jax.lax.scan is a function which allows jit-able loops

`jax.lax.scan`

Jax is a neural network library used mostly by Google. Jax converts all your implementation into a graph which is executed on your CPU, GPU or TPU. There are two main advantages of using Jax for your implementation:

- It is comparatively faster than it’s competitor Pytorch
- It allows for significantly easier implementation for low level neural network concepts (albeit being harder for high-level
- ideas)

Jax allows you to `jit`

your functions. `jit`

stands for Just-In-Time compilation. This makes your function significantly fast
since it is compiled into something native to the GPU`jax.lax.scan`

allows you to get around this limitation by
allowing you to define a loop with pre-specified length. But how does it work?

According to the jax documentation, the following code is essentially a translation of the function in pythonic form:

```
def scan(f, init, xs, length=None):
if xs is None:
xs = [None] * length
carry = init
ys = []
for x in xs:
carry, y = f(carry, x)
ys.append(y)
return carry, np.stack(ys)
```

The code may be a little convoluted to understand. A simpler way to understand it is to look at some simple examples. The `scan`

function takes three parameters and scans over the third argument. The first arguments is a function to execute over each scan iteration.
The second argument is some `pytree`

structure which we initially start from. Lets look at a simple example.

```
scan(lambda x, y: (x+y, y+2,), 0, [1, 2, 3])
```

The above code essentially scans through the list `[1, 2, 3]`

and for each element, returns a tuple consisting of the previous element and the current element. The output of the above code will be:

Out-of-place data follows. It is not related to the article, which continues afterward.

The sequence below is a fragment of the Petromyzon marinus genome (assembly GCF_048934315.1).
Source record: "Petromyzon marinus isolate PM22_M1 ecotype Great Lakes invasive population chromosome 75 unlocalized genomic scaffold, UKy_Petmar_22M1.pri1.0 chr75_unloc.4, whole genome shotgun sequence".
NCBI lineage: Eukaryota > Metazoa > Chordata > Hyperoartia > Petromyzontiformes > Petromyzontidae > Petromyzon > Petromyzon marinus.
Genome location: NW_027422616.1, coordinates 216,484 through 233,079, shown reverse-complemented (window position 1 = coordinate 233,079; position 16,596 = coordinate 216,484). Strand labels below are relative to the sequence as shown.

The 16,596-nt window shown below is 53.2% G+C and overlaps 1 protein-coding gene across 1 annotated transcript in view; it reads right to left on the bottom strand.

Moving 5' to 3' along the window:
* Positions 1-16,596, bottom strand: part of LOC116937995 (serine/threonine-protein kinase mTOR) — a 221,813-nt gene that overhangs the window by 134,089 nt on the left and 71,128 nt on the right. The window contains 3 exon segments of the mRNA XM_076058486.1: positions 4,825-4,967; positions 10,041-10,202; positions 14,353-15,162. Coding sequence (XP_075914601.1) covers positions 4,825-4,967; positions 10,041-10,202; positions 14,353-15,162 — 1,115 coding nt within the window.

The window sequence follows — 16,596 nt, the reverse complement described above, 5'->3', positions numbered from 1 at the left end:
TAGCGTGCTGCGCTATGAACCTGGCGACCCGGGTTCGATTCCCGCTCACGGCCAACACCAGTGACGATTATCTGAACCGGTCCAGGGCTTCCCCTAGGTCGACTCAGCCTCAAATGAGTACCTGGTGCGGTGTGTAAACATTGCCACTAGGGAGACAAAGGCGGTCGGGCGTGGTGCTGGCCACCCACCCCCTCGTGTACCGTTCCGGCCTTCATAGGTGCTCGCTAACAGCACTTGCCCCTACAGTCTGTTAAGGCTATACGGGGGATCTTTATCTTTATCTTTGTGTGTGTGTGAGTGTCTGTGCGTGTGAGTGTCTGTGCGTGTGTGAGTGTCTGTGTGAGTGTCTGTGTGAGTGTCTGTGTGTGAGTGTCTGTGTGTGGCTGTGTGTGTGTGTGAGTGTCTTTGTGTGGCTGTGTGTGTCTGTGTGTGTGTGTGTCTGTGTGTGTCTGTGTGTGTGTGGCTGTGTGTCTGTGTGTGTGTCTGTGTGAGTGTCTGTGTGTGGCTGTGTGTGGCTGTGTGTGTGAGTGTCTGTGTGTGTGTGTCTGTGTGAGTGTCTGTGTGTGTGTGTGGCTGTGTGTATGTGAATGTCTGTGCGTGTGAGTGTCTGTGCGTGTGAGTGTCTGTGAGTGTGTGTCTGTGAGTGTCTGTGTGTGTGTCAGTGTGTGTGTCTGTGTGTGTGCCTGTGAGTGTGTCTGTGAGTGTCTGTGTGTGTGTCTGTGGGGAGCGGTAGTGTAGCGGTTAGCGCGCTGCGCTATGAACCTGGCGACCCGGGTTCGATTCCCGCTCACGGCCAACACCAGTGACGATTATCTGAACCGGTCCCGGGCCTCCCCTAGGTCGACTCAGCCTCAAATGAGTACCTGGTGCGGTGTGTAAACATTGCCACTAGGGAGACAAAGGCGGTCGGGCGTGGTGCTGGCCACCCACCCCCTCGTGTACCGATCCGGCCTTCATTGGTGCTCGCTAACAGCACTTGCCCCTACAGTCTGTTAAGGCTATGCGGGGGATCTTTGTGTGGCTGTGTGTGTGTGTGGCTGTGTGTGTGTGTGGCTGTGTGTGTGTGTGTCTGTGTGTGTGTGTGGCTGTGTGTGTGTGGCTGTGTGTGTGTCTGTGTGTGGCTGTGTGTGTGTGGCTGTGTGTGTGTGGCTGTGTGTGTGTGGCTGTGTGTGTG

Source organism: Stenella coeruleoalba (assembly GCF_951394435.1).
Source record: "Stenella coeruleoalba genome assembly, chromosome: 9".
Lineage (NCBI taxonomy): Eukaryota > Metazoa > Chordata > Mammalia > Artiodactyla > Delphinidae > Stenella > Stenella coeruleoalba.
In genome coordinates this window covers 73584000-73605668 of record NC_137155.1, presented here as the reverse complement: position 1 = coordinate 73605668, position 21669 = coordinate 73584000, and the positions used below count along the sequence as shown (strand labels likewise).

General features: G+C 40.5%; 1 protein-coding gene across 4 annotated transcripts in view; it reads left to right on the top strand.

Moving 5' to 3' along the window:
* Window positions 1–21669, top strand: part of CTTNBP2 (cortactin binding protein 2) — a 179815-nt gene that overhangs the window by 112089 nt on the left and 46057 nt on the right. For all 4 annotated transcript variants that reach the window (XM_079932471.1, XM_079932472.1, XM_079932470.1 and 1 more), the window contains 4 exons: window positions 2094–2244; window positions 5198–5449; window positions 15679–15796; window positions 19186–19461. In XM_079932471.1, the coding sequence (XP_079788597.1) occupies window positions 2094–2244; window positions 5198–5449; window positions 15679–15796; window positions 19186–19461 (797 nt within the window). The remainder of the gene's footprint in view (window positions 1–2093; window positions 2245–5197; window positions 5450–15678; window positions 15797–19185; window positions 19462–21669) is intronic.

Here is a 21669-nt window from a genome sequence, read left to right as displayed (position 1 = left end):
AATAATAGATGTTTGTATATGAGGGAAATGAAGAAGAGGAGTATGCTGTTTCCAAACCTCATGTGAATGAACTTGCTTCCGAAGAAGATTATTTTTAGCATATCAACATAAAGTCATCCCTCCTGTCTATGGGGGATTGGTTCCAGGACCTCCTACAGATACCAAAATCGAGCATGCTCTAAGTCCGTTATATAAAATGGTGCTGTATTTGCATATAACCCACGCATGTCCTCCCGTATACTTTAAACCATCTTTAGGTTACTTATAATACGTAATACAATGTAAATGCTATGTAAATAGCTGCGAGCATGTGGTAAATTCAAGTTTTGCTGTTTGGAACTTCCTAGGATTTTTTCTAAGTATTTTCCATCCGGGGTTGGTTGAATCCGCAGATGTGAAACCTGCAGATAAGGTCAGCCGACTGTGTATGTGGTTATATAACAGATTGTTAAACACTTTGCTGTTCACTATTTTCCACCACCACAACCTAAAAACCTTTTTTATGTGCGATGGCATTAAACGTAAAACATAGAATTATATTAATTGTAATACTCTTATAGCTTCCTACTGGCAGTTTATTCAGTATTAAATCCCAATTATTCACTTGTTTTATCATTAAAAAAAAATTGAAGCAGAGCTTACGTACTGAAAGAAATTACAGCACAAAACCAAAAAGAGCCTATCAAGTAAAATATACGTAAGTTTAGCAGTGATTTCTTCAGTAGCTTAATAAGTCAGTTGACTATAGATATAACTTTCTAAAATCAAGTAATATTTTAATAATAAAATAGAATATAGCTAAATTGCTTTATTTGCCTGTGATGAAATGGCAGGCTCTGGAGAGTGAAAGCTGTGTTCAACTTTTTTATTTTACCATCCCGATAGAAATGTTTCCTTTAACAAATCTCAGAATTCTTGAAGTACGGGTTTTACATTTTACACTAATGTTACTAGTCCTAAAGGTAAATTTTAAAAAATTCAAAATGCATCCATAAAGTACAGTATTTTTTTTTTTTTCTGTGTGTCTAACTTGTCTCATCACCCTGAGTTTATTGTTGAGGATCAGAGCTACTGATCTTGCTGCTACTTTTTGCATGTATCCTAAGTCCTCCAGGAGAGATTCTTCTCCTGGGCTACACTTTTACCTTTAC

```
(6, [3, 4, 5])
```

Here `x`

is the carry argument which is initialized to `0`

. `y`

is each element of the array `[1, 2, 3]`

passed sequentially to the function. In the first pass `x`

is `0`

and `y`

is 1. The return value is `(x+y, y+2,) = (0+1, 1+2,) = (1, 3,)`

. For the next iteration, `x`

is `1`

, since `1`

is the value of the carry returned in the last iteration and `y`

is `2`

, since `2`

is the next value in the input array. Thus, `(x+y, y+2,) = (1+2, 2+2,) = (3, 4,)`

. In the next iteration, the final value of the carry is `6`

, while the final `y+2`

is `5`

. Thus, the `scan`

function returns `6`

(the carry) and `[3, 4, 5]`

(all the `y+2`

concatenated)

Here we used a simple example, but the scan function can be used over more complicated arguments, such as the training loop of a neural network. This makes it possible to jit compile the entire training process, resulting in a large gain in training speed.

In jax, it is common to use `NamedTuple`

s to store various things such as model parameters. The third argument of scan can be used to iterate over the batch dimension of elements in the `NamedTuple`

. Here is an example. Consider a transformer decoder with 32 blocks (Llama). Parameter values may be saved in a single `NamedTuple`

as follows:

```
DecoderBlock(
input_norm=(32, 4096),
attention=Attention(
q_proj=(32, 4096, 1, 32, 128),
k_proj=(32, 4096, 32, 128),
v_proj=(32, 4096, 32, 128),
out_proj=(32, 1, 32, 128, 4096)
),
post_attn_norm=(32, 4096), gate_proj=(32, 4096, 11008),
up_proj=(32, 4096, 11008), down_proj=(32, 11008, 4096)
)
```

The following function can be used to make in inference for each 32 subsections of the `DecoderBlock`

:

```
def inner(state, input_):
key, seq = state
key, subkey = split_key_nullable(key)
seq = decoder_block(input_, seq, attn_mask, key=subkey, model_config=model_config)
return (key, seq), None
(key, seq), _ = jax.lax.scan(inner, (key, seq), params)
```

Inside the `inner`

function, `input_`

is represented in the following format:

```
DecoderBlock(
input_norm=(4096),
attention=Attention(
q_proj=(4096, 1, 32, 128),
k_proj=(4096, 32, 128),
v_proj=(4096, 32, 128),
out_proj=(1, 32, 128, 4096)
),
post_attn_norm=(4096), gate_proj=(4096, 11008),
up_proj=(4096, 11008), down_proj=(11008, 4096)
)
```